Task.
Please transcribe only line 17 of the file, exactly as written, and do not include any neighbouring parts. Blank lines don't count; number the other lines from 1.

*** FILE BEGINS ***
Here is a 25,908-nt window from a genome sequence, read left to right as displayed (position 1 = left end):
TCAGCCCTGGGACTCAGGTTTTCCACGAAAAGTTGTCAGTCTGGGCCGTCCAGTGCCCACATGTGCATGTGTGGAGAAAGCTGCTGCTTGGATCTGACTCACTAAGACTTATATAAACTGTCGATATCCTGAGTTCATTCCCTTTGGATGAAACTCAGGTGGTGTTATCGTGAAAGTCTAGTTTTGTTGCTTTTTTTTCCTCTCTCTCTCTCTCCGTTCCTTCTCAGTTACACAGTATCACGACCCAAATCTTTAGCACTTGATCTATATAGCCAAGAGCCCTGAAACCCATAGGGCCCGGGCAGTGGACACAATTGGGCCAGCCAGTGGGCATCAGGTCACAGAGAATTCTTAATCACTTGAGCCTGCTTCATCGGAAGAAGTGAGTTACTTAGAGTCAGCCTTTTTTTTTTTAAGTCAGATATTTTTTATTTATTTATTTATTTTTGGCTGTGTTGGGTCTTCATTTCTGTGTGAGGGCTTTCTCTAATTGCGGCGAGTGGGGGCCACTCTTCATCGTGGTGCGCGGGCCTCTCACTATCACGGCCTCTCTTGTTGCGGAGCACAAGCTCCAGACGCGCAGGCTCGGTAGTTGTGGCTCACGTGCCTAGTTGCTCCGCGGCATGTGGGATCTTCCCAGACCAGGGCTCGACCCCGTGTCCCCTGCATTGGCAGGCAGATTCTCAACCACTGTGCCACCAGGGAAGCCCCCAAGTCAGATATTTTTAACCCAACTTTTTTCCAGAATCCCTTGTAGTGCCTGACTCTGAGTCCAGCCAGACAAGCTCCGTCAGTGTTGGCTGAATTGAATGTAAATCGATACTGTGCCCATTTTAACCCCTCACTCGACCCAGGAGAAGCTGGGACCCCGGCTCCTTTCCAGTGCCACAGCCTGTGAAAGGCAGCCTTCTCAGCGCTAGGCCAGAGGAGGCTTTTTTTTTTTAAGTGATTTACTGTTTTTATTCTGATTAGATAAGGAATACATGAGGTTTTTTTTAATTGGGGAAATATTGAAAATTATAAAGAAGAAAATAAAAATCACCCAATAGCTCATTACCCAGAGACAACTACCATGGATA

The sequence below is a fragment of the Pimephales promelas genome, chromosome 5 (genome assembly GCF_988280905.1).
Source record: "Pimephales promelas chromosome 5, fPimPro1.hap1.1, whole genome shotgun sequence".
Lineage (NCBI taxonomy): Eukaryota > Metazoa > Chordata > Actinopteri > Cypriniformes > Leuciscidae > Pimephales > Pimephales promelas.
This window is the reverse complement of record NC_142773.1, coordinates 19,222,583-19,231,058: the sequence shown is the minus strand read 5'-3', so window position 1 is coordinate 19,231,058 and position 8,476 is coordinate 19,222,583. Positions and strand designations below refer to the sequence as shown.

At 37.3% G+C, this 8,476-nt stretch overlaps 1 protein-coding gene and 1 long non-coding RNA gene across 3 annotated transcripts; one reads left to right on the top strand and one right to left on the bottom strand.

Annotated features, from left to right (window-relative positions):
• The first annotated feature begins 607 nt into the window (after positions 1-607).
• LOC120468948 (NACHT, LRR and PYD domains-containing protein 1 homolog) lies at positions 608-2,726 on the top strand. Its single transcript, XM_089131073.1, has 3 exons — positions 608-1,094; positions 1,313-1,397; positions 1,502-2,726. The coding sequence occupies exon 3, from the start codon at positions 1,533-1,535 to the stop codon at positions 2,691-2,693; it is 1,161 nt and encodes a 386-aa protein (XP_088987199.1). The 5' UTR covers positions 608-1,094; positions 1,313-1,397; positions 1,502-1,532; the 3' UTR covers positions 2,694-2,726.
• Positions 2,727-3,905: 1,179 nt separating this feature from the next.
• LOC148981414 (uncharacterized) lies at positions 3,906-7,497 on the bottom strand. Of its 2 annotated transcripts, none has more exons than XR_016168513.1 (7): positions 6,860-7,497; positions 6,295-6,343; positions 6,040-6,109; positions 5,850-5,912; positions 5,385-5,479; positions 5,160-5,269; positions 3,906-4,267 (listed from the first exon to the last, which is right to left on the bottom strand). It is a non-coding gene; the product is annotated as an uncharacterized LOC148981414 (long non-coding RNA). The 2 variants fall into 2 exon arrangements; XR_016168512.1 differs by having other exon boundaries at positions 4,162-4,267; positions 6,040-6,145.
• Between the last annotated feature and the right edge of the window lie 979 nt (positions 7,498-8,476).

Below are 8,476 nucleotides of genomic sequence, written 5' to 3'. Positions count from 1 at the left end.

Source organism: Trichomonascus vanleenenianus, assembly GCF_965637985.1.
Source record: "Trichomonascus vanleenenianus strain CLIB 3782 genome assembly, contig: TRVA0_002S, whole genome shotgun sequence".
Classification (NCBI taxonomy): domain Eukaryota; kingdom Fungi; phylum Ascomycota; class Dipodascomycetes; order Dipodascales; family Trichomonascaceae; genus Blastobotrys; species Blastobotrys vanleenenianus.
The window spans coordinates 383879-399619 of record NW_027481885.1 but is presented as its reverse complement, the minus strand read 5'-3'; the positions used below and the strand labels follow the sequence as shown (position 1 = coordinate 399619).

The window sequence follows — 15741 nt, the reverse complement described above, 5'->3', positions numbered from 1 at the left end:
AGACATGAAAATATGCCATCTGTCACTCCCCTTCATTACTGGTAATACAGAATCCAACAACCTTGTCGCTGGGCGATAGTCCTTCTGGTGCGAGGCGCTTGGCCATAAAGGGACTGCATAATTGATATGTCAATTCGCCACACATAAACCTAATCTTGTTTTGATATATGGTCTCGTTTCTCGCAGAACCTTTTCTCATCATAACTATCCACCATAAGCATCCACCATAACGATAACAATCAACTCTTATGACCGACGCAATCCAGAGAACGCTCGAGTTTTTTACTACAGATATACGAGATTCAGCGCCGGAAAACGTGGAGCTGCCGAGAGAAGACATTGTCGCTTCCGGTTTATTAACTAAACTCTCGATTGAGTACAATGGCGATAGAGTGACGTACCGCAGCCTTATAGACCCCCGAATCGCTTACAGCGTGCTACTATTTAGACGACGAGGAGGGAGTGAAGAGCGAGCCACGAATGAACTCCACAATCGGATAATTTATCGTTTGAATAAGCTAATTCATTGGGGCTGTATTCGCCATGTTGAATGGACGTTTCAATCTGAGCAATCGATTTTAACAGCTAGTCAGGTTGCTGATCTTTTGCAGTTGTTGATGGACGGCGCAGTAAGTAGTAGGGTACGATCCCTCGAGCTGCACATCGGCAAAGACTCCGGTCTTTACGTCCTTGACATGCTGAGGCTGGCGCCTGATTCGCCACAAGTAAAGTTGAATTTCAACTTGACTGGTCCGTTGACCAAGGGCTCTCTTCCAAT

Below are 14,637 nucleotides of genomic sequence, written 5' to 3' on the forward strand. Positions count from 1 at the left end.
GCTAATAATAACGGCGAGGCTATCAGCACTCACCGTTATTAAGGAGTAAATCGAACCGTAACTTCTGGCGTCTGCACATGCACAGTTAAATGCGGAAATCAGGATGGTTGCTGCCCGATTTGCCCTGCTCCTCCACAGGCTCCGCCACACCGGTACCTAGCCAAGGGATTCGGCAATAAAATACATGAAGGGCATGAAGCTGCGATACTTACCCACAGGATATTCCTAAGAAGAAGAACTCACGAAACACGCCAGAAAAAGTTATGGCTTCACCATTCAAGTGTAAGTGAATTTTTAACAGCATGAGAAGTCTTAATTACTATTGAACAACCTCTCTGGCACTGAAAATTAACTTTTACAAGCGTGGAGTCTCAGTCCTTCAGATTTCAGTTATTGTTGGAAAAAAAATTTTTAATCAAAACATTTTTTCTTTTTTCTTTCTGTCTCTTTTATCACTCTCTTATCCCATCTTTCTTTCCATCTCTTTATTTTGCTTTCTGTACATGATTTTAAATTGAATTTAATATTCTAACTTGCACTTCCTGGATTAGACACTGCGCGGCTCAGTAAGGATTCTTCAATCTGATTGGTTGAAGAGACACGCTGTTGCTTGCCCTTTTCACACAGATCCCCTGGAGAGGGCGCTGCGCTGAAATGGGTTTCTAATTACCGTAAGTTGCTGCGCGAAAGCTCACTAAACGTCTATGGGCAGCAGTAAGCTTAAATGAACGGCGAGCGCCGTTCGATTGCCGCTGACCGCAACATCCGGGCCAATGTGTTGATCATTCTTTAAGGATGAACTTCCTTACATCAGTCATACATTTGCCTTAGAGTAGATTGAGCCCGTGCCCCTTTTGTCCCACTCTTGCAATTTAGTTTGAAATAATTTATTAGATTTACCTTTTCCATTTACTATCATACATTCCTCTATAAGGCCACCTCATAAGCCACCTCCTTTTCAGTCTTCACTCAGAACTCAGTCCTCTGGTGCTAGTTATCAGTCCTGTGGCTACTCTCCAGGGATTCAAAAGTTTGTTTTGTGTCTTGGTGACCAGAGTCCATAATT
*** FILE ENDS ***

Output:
Classification (NCBI taxonomy): domain Eukaryota; kingdom Fungi; phylum Ascomycota; class Dipodascomycetes; order Dipodascales; family Trichomonascaceae; genus Blastobotrys; species Blastobotrys vanleenenianus.